Stressors when applicable on two individuals in given circumstances can yield different results. They may force one to be mentally retarded or disabled while other may pass out unharmed. Why is it that stressors – like death or bankruptcy – can be life altering for one individual and unknowingly to other? What is it that differentiates the consequences even when the circumstances are similar? This ambiguity has haunted many philosophers and many researches have been done to discover the cause of this abnormality.

Scientists from Duke University, Durham have started to have a clue in this regard. They believe that amygdale, an almond-shaped group of nuclei in the temporal lobe of brain can be an indicator to the vulnerability of an individual to depression. The reactivity of amygdala during stressful circumstances can be a predicative marker of risk.

Many studies have been done in the past to speculate the individual’s reactiveness to trauma and also map the differences in brain activity of different individuals. However, previous studies focused their attention on participants who endured war and active combat events. This study, on the contrary, is generic in nature and studies less traumatic situations like divorce or death.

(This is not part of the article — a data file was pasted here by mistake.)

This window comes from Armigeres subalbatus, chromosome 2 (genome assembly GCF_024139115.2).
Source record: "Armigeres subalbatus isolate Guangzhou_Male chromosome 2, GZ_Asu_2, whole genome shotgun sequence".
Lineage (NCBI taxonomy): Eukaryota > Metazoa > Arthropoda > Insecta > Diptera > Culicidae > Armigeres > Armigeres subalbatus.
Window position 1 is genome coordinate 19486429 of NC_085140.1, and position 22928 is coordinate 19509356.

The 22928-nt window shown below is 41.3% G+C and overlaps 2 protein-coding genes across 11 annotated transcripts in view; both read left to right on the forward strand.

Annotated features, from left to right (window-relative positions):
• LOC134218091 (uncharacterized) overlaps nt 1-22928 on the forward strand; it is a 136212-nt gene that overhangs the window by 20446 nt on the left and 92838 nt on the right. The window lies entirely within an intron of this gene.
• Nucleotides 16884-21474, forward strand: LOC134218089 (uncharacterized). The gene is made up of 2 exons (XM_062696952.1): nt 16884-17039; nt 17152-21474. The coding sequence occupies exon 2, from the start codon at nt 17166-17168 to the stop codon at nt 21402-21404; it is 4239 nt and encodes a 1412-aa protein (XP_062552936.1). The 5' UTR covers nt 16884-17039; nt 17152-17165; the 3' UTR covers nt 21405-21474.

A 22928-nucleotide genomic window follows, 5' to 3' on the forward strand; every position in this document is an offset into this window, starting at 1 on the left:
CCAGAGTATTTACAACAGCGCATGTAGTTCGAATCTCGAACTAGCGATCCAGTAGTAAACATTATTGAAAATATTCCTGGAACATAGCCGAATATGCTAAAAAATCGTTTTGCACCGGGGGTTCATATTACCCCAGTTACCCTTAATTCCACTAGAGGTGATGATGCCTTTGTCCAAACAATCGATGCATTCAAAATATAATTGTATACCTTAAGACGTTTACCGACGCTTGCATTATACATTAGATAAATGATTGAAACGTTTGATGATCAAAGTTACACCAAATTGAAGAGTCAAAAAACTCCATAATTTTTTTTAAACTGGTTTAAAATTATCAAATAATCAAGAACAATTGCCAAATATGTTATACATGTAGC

Another study comprising of 340 healthy young adults published in Neuron explores the increase of risk, like being treatment-resilient or development of fatal psychological problems, arising in different individuals when exposed to stressors but not others. The intensity of this activation was measured by using functional magnetic resonance imaging.

The research done in the lab of Ahmad Hariri (professor of psychology and neuroscience) concludes that handling stress is outcome of amygdale reactivity with stress which predicts internalizing symptoms and other is how the brain reacts.

Depression has the most adverse effect than any other form of stresses. Around 350 million people suffer from it but still as per WHO it remains widely undiagnosed and untreated because of underreported or misdiagnosed. Sometimes individuals themselves do not understand the symptoms and only access the treatment when it becomes chronic and difficult to live with. The study of first author Johnna Swartz, a Duke postdoctoral researcher says that people should be guided to seek the medical assistance earlier before it turns so worse and fatal that the person can’t go with.

There will be a continuous research to understand why some people are more susceptible to the mental health problems.